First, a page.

New exhibit features the work of Marilyn Taus

‘Beauty is in the eye of the beholder’ – a new exhibition features the work of Marilyn Taus, locally and nationally known artist

A retrospective art show to honor the life of a woman who influenced art both locally and nationally will come to the Cambridge Center for the Arts.

Marilyn Taus

Marilyn Taus

Marilyn Taus, who died in February 2007 after a 15-year battle with cancer, will be the featured artist of the show that opens June 27 with a reception from 4-7 p.m. at Cambridge Center for the Arts.

All are welcome to attend the reception, which will include live music by Kenny Krona, wine, hors d’oeuvres and refreshments.

Besides Taus’ pieces, the show will also be interspersed with the work of the mentoring group she founded in the area, Visual Women. The Taus pieces in the show are from her Visual Women private collection as well as pieces from her late husband’s collection.

The free exhibition will remain on display through July 25 and will be open noon to 4 p.m. Tuesdays and Saturdays and noon to 6 p.m. Thursdays. During the exhibition, there will be a nine-piece mural for sale painted by Taus and members of Visual Women. Proceeds from the sale will be donated to the fight against cancer in memory of Taus.

Taus grew up in north Minneapolis, displaying an aptitude for the arts at a young age. She graduated from St. Cloud State University with a degree in sculpture and ceramics and began a long, prolific and successful career as an artist.

Taus spent her senior year living in Europe for about 18 months, earning 53 college credits while living in Vienna and creating art, taking art history classes and meeting and learning from a wide variety of mentors.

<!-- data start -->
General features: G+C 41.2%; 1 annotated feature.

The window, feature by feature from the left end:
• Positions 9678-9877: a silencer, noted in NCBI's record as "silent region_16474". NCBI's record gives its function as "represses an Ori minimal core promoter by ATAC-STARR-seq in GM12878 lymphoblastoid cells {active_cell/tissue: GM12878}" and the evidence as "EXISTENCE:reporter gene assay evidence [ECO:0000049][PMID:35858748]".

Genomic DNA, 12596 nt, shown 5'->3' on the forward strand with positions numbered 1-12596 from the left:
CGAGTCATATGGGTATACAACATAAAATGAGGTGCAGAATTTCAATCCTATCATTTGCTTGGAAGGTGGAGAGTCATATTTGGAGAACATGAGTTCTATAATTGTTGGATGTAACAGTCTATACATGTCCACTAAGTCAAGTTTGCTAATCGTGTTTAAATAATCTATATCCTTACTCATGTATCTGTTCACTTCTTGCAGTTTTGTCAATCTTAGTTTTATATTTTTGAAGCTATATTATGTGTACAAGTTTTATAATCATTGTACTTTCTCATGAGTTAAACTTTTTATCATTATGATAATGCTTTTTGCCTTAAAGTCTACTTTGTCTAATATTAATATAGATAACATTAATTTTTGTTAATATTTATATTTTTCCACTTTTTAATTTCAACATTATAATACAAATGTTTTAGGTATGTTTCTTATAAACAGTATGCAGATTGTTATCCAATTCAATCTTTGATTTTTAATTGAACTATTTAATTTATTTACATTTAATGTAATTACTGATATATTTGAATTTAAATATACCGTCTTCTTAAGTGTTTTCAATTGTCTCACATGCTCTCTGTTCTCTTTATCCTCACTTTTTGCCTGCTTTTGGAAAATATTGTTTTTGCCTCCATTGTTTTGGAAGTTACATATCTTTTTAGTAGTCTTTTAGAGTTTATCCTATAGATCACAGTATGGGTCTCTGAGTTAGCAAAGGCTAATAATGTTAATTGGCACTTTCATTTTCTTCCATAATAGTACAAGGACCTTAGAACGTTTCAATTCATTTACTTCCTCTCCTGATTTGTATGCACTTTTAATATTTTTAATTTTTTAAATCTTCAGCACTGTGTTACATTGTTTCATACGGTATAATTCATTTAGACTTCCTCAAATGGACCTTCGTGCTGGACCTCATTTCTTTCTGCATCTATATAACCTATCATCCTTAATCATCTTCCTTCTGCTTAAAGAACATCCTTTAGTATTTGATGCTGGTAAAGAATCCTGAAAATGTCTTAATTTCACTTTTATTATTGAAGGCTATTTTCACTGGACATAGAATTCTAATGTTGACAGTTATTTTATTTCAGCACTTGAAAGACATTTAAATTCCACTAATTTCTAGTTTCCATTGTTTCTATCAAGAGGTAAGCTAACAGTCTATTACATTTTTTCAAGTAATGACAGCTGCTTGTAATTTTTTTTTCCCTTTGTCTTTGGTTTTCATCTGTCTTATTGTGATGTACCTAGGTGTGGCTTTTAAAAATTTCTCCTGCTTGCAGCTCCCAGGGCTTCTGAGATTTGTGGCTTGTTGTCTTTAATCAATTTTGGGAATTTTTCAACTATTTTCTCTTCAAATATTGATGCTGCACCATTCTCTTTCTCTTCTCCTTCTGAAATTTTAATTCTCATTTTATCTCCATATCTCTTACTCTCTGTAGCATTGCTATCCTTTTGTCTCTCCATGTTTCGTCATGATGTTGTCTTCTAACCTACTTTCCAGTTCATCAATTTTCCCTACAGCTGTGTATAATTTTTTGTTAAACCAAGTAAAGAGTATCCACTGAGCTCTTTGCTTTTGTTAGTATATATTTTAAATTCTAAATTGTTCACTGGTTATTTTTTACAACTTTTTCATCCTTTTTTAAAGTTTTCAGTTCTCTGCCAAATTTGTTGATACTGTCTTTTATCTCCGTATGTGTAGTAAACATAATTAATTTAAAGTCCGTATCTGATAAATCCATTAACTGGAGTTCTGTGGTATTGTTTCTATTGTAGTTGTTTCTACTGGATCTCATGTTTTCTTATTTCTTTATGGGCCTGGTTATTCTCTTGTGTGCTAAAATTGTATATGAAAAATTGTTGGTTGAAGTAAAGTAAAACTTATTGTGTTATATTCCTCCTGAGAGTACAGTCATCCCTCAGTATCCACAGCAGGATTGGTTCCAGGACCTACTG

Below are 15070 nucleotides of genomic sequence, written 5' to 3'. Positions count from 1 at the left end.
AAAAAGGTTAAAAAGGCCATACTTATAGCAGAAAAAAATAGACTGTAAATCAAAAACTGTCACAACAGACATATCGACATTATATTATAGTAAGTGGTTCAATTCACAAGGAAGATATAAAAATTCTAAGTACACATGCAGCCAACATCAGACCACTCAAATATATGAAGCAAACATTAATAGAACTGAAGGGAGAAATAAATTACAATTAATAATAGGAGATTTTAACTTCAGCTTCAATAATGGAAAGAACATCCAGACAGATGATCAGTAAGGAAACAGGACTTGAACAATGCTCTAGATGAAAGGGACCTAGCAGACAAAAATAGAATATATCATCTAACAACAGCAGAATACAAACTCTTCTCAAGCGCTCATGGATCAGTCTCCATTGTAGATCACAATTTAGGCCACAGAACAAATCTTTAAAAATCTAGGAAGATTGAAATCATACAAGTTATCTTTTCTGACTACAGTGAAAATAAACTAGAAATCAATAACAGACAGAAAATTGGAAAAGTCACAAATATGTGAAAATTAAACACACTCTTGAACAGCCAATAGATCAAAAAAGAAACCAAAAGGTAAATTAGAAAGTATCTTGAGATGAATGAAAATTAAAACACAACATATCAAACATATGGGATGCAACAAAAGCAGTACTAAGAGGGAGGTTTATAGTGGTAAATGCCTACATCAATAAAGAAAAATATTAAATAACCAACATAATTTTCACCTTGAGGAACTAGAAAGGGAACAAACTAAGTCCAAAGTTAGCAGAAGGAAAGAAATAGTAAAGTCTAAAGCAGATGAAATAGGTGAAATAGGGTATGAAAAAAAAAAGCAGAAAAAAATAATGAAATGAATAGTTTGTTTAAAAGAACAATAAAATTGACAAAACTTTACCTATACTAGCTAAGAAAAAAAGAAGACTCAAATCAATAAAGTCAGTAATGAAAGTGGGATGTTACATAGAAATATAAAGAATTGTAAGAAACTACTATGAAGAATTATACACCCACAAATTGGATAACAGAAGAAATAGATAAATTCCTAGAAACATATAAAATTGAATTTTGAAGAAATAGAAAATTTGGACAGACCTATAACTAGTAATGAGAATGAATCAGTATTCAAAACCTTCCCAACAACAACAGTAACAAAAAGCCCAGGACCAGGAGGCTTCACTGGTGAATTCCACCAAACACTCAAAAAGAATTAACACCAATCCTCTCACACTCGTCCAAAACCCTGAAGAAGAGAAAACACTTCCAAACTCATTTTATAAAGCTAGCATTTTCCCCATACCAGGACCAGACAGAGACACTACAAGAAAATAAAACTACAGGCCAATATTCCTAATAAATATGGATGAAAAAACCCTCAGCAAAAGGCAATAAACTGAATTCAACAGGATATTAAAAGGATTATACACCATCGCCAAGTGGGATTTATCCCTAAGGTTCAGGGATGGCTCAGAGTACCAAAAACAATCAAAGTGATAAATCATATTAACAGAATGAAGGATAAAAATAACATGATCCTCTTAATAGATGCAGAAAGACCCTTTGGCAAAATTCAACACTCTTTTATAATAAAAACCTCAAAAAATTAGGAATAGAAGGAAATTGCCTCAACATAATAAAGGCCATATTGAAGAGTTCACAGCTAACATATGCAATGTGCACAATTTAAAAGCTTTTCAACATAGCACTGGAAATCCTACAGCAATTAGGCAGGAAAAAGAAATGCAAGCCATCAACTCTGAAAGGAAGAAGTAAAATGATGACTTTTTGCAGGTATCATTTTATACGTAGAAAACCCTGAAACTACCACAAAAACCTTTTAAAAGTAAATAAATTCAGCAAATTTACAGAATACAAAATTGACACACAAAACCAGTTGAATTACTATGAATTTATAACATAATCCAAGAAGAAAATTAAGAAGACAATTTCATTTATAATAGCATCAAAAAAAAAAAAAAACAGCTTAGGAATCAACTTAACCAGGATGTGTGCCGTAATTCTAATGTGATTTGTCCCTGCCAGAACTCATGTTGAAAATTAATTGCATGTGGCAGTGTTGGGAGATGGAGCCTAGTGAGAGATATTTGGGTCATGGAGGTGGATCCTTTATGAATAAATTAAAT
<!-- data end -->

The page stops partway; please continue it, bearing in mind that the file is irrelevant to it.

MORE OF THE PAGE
She began with ceramics and moved into drawing, painting, sculpture and then into any medium she chose, culminating in a teaching career at Anoka Ramsey Community College in Cambridge that allowed her to share her exceptional gifts and talents with so many others.

“Starting as a part-time teacher in 1994 and continuing as a full-time instructor in 2001, Marilyn Taus was an integral part of the Cambridge Campus of Anoka-Ramsey Community College,” said Deidra Peaslee of Anoka Ramsey Community College. “She was a tremendous asset to the campus, both as an artist and a teacher. As an artist, the campus still hosts pieces created or selected by Marilyn to reflect the natural surroundings. As a teacher, Marilyn had a way of presenting for both the novice and the experienced without making the novice scared or the experienced bored. As Kim Lynch, current ARCC dean, and a former colleague said: ‘Marilyn had a way of making every person she knew see his or her own beauty, talent and value in the world. To this moment, I miss that.’”

Marilyn Taus said some of her paintings centering around foliage and treescape were designed after she visited Grand Marias in the early 2000s and discovered a group of vandals had chopped down a cluster of large, beautiful white pines that she loved.

Marilyn Taus said some of her paintings centering around foliage and treescape were designed after she visited Grand Marias in the early 2000s and discovered a group of vandals had chopped down a cluster of large, beautiful white pines that she loved.